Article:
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Diamond: A Memoir of 100 Days

by Dawn Rae Downton

In her second book, Diamond, Nova Scotia writer Dawn Rae Downton has paired two themes that are popular with memoirists: homecoming and bereavement. It is to her credit that much of this narrative feels fresh and original. The work succeeds, in fact, by seeming not to be concerned with theme. There are no grand symmetries here – just events coinciding, lives intersecting and diverging.

Downton is a Newfoundlander by birth, and the story of her mother’s outport childhood was the basis for her first book, Seldom. But Downton has lived enough of her life in Nova Scotia to have forged connections there, and when she moves back after two years in Vancouver, it is a deliberate and hopeful return. The title of her memoir is the name of the community where, with a male companion identified only as “B,” she buys an old farmstead and attempts to make a new start as a country dweller.

Soon after arriving, Downton learns that her dearest friend, Carol, has terminal cancer. The book’s subtitle, A Memoir of 100 Days, refers to the cruelly short time between diagnosis and death. That’s the size of the slice of life that is offered in these pages. There are anecdotes and reminiscences from the past, but mainly we share the author’s sense of being suspended in the present as she tries to minimize her dying friend’s suffering. The meaning and the outcome of this homecoming remain unknowable.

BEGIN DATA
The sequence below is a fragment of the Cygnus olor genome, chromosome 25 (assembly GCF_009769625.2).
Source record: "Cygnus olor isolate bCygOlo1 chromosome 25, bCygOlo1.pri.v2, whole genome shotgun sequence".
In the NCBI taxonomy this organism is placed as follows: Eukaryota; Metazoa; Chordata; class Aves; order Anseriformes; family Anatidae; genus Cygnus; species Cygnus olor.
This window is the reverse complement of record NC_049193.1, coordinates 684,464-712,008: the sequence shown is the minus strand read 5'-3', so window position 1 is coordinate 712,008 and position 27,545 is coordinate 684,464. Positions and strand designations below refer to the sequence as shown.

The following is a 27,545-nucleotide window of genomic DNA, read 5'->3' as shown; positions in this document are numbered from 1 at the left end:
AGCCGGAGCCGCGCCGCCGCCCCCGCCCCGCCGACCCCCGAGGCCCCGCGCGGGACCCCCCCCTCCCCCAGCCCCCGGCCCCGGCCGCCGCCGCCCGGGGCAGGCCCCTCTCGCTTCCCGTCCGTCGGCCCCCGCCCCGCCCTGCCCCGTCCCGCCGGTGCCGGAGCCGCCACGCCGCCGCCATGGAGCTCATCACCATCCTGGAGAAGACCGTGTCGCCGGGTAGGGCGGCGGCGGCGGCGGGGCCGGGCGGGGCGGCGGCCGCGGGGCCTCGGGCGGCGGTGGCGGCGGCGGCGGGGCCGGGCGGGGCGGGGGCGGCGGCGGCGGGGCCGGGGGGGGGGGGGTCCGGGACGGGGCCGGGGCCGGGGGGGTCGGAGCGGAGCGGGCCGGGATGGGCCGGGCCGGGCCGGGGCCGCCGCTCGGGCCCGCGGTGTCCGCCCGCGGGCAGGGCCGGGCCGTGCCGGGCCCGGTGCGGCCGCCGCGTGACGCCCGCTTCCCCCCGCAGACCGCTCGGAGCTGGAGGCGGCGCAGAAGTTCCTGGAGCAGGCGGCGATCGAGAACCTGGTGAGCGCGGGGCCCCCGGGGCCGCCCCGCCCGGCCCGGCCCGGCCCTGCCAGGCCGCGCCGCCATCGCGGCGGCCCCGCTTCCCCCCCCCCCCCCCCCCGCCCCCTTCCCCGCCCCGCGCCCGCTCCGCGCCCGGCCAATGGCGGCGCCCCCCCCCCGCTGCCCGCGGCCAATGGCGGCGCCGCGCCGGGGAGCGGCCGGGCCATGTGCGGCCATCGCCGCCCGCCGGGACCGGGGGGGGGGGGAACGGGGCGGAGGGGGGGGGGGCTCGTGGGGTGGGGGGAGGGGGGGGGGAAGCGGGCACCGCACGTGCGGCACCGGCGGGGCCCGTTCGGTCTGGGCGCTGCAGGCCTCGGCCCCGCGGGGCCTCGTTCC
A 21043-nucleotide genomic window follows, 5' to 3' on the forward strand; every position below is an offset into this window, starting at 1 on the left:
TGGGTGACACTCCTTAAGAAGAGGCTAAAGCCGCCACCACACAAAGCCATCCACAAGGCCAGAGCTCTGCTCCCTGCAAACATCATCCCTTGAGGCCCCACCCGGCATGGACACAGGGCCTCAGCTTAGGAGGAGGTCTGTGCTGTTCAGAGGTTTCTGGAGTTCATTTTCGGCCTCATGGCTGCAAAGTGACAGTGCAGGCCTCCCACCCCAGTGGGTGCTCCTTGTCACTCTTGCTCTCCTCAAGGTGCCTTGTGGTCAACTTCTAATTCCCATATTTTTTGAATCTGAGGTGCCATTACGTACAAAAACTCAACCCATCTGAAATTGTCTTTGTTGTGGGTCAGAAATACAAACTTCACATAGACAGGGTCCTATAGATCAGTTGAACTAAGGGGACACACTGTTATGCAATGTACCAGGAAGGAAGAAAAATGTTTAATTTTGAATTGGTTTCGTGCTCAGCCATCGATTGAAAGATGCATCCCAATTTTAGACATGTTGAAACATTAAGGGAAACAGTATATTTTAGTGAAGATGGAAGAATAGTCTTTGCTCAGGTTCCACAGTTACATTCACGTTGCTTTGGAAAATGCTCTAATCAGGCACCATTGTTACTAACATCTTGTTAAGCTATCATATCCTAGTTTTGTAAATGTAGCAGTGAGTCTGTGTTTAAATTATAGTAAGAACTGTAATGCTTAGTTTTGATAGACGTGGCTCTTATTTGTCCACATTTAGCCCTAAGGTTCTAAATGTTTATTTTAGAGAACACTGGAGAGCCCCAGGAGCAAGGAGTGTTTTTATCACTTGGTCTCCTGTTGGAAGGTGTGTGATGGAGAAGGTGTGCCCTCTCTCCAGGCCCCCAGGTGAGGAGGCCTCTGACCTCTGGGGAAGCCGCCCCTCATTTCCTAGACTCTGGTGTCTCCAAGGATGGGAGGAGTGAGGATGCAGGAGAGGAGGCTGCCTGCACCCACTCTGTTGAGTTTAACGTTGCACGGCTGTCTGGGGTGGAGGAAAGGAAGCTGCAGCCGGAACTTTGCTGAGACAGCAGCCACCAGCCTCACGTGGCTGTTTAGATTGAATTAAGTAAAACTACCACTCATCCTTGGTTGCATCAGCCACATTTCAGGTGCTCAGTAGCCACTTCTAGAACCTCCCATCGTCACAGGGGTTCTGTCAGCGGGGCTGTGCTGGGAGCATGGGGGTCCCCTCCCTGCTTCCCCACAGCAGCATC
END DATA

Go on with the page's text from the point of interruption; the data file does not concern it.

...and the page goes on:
Sometimes Downton seems to be stalling, pursuing tangents that show us more research than experience. She makes a stronger impression when she recounts the mundane aspects of her life in this period: interpreting diagnostic imaging reports from the hospital, filing a complaint with the College of Physicians and Surgeons, dabbling in palliative pharmacology. This is the real stuff, made readable by a natural and engaging prose style.

Downton finally rejects spiritual as well as medical means of glossing over death. She’s angry, and she admits it. Similarly, she banishes any romantic notions of life in rural Nova Scotia, finding there a culture of fatalism and negligence. She dislikes the bootlegging, the clearcut logging, and especially the hunting. Fair enough. But in her portrayal of a community that is marginal in every way, Downton occasionally resorts to stereotyping. Readers may begin to wonder why she came to this place when she harbours such contempt for its people.